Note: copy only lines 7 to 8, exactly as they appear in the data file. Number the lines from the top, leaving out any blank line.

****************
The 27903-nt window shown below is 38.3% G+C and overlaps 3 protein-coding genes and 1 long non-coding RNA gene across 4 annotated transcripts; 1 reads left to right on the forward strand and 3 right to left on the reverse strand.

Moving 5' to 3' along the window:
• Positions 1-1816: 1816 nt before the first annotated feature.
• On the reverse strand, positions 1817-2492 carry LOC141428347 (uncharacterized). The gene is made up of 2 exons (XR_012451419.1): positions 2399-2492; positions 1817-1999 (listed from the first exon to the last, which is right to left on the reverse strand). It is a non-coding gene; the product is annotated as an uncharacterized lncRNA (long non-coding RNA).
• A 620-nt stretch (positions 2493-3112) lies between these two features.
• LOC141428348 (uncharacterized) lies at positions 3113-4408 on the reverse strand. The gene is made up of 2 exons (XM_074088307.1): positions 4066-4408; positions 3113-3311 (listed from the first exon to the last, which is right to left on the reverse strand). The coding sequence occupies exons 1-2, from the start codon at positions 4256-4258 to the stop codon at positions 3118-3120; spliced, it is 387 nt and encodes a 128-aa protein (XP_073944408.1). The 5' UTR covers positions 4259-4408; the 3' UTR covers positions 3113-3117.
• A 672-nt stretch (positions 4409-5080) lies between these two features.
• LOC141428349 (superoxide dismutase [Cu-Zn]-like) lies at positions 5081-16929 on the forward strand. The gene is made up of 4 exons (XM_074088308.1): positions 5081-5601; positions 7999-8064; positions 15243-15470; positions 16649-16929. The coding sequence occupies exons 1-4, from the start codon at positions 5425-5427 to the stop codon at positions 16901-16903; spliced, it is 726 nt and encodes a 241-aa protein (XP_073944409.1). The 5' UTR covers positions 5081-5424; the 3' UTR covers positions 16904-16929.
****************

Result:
• A 672-nt stretch (positions 4409-5080) lies between these two features.
• LOC141428349 (superoxide dismutase [Cu-Zn]-like) lies at positions 5081-16929 on the forward strand. The gene is made up of 4 exons (XM_074088308.1): positions 5081-5601; positions 7999-8064; positions 15243-15470; positions 16649-16929. The coding sequence occupies exons 1-4, from the start codon at positions 5425-5427 to the stop codon at positions 16901-16903; spliced, it is 726 nt and encodes a 241-aa protein (XP_073944409.1). The 5' UTR covers positions 5081-5424; the 3' UTR covers positions 16904-16929.